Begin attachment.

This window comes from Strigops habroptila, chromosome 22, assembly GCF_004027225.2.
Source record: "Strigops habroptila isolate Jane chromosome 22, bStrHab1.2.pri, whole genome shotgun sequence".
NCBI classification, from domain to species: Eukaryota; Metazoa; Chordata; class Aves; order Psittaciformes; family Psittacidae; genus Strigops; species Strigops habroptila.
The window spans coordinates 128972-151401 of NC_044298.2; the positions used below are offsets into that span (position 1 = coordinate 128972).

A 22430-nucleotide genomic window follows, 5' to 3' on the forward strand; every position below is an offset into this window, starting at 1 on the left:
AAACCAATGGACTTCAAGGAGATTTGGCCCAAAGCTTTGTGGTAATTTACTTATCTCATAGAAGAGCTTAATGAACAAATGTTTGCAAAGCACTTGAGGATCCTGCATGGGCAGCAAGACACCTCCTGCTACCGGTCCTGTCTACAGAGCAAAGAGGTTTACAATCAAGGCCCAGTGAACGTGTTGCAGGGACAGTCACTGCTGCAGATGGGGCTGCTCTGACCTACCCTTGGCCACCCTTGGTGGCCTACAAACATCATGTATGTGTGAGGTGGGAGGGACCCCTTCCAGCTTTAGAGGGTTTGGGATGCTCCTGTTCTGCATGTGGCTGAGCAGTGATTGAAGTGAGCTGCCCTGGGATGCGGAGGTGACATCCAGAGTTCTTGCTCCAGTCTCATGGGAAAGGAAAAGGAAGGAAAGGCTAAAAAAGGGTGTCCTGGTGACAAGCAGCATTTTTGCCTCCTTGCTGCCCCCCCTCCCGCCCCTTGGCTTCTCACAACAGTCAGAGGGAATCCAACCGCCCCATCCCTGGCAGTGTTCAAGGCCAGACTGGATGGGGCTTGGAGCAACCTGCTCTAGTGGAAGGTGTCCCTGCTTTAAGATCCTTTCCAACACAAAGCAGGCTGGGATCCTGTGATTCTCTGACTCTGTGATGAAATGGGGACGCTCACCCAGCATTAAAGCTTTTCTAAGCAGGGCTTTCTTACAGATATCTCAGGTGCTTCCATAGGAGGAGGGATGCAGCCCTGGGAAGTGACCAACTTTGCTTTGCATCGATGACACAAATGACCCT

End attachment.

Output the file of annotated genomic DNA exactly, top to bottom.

This window comes from Strigops habroptila, chromosome 22, assembly GCF_004027225.2.
Source record: "Strigops habroptila isolate Jane chromosome 22, bStrHab1.2.pri, whole genome shotgun sequence".
NCBI classification, from domain to species: Eukaryota; Metazoa; Chordata; class Aves; order Psittaciformes; family Psittacidae; genus Strigops; species Strigops habroptila.
The window spans coordinates 128972-151401 of NC_044298.2; the positions used below are offsets into that span (position 1 = coordinate 128972).

A 22430-nucleotide genomic window follows, 5' to 3' on the forward strand; every position below is an offset into this window, starting at 1 on the left:
AAACCAATGGACTTCAAGGAGATTTGGCCCAAAGCTTTGTGGTAATTTACTTATCTCATAGAAGAGCTTAATGAACAAATGTTTGCAAAGCACTTGAGGATCCTGCATGGGCAGCAAGACACCTCCTGCTACCGGTCCTGTCTACAGAGCAAAGAGGTTTACAATCAAGGCCCAGTGAACGTGTTGCAGGGACAGTCACTGCTGCAGATGGGGCTGCTCTGACCTACCCTTGGCCACCCTTGGTGGCCTACAAACATCATGTATGTGTGAGGTGGGAGGGACCCCTTCCAGCTTTAGAGGGTTTGGGATGCTCCTGTTCTGCATGTGGCTGAGCAGTGATTGAAGTGAGCTGCCCTGGGATGCGGAGGTGACATCCAGAGTTCTTGCTCCAGTCTCATGGGAAAGGAAAAGGAAGGAAAGGCTAAAAAAGGGTGTCCTGGTGACAAGCAGCATTTTTGCCTCCTTGCTGCCCCCCCTCCCGCCCCTTGGCTTCTCACAACAGTCAGAGGGAATCCAACCGCCCCATCCCTGGCAGTGTTCAAGGCCAGACTGGATGGGGCTTGGAGCAACCTGCTCTAGTGGAAGGTGTCCCTGCTTTAAGATCCTTTCCAACACAAAGCAGGCTGGGATCCTGTGATTCTCTGACTCTGTGATGAAATGGGGACGCTCACCCAGCATTAAAGCTTTTCTAAGCAGGGCTTTCTTACAGATATCTCAGGTGCTTCCATAGGAGGAGGGATGCAGCCCTGGGAAGTGACCAACTTTGCTTTGCATCGATGACACAAATGACCCT